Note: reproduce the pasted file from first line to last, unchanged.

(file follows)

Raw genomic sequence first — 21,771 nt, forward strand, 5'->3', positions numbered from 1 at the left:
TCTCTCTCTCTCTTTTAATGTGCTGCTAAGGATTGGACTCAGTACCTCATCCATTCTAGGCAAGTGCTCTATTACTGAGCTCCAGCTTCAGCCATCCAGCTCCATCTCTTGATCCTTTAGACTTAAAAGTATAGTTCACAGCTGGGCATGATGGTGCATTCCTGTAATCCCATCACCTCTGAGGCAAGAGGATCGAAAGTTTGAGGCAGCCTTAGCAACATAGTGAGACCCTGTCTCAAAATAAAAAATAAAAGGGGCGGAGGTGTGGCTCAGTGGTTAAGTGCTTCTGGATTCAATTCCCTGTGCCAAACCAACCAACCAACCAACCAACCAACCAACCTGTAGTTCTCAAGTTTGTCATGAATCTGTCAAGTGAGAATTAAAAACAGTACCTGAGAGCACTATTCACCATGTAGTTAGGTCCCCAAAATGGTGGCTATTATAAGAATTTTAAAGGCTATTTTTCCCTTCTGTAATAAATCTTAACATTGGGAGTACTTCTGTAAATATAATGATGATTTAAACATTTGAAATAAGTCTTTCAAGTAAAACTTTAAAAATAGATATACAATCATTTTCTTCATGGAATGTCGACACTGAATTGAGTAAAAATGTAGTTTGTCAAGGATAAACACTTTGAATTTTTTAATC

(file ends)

Raw genomic sequence first — 21,771 nt, forward strand, 5'->3', positions numbered from 1 at the left:
TCTCTCTCTCTCTTTTAATGTGCTGCTAAGGATTGGACTCAGTACCTCATCCATTCTAGGCAAGTGCTCTATTACTGAGCTCCAGCTTCAGCCATCCAGCTCCATCTCTTGATCCTTTAGACTTAAAAGTATAGTTCACAGCTGGGCATGATGGTGCATTCCTGTAATCCCATCACCTCTGAGGCAAGAGGATCGAAAGTTTGAGGCAGCCTTAGCAACATAGTGAGACCCTGTCTCAAAATAAAAAATAAAAGGGGCGGAGGTGTGGCTCAGTGGTTAAGTGCTTCTGGATTCAATTCCCTGTGCCAAACCAACCAACCAACCAACCAACCAACCAACCTGTAGTTCTCAAGTTTGTCATGAATCTGTCAAGTGAGAATTAAAAACAGTACCTGAGAGCACTATTCACCATGTAGTTAGGTCCCCAAAATGGTGGCTATTATAAGAATTTTAAAGGCTATTTTTCCCTTCTGTAATAAATCTTAACATTGGGAGTACTTCTGTAAATATAATGATGATTTAAACATTTGAAATAAGTCTTTCAAGTAAAACTTTAAAAATAGATATACAATCATTTTCTTCATGGAATGTCGACACTGAATTGAGTAAAAATGTAGTTTGTCAAGGATAAACACTTTGAATTTTTTAATC